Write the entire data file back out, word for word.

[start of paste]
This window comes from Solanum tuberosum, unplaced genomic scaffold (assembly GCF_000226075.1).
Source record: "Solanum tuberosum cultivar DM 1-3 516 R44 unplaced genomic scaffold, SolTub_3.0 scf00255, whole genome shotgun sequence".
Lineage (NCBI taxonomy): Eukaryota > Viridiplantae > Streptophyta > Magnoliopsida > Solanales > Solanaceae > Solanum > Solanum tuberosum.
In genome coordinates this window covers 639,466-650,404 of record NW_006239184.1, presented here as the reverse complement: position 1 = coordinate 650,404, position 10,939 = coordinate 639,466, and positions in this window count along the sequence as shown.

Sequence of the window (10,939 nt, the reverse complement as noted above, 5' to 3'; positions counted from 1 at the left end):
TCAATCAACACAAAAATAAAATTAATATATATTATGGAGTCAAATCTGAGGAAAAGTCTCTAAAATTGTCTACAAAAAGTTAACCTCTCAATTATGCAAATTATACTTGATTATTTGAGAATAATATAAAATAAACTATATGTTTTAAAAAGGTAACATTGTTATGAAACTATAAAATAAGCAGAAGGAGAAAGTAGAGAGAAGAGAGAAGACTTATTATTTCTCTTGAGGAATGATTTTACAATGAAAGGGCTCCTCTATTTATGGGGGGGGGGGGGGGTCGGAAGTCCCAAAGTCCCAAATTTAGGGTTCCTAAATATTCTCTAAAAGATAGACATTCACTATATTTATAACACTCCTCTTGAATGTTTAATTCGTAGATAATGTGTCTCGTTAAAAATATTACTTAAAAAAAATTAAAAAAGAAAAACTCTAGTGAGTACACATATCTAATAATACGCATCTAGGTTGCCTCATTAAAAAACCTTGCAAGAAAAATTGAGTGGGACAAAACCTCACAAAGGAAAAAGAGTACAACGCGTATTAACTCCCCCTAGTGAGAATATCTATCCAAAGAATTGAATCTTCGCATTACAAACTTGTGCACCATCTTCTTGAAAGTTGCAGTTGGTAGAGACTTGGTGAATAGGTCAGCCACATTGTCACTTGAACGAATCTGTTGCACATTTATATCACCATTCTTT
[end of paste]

This window comes from Solanum tuberosum, unplaced genomic scaffold (assembly GCF_000226075.1).
Source record: "Solanum tuberosum cultivar DM 1-3 516 R44 unplaced genomic scaffold, SolTub_3.0 scf00255, whole genome shotgun sequence".
Lineage (NCBI taxonomy): Eukaryota > Viridiplantae > Streptophyta > Magnoliopsida > Solanales > Solanaceae > Solanum > Solanum tuberosum.
In genome coordinates this window covers 639,466-650,404 of record NW_006239184.1, presented here as the reverse complement: position 1 = coordinate 650,404, position 10,939 = coordinate 639,466, and positions in this window count along the sequence as shown.

Sequence of the window (10,939 nt, the reverse complement as noted above, 5' to 3'; positions counted from 1 at the left end):
TCAATCAACACAAAAATAAAATTAATATATATTATGGAGTCAAATCTGAGGAAAAGTCTCTAAAATTGTCTACAAAAAGTTAACCTCTCAATTATGCAAATTATACTTGATTATTTGAGAATAATATAAAATAAACTATATGTTTTAAAAAGGTAACATTGTTATGAAACTATAAAATAAGCAGAAGGAGAAAGTAGAGAGAAGAGAGAAGACTTATTATTTCTCTTGAGGAATGATTTTACAATGAAAGGGCTCCTCTATTTATGGGGGGGGGGGGGGGTCGGAAGTCCCAAAGTCCCAAATTTAGGGTTCCTAAATATTCTCTAAAAGATAGACATTCACTATATTTATAACACTCCTCTTGAATGTTTAATTCGTAGATAATGTGTCTCGTTAAAAATATTACTTAAAAAAAATTAAAAAAGAAAAACTCTAGTGAGTACACATATCTAATAATACGCATCTAGGTTGCCTCATTAAAAAACCTTGCAAGAAAAATTGAGTGGGACAAAACCTCACAAAGGAAAAAGAGTACAACGCGTATTAACTCCCCCTAGTGAGAATATCTATCCAAAGAATTGAATCTTCGCATTACAAACTTGTGCACCATCTTCTTGAAAGTTGCAGTTGGTAGAGACTTGGTGAATAGGTCAGCCACATTGTCACTTGAACGAATCTGTTGCACATTTATATCACCATTCTTT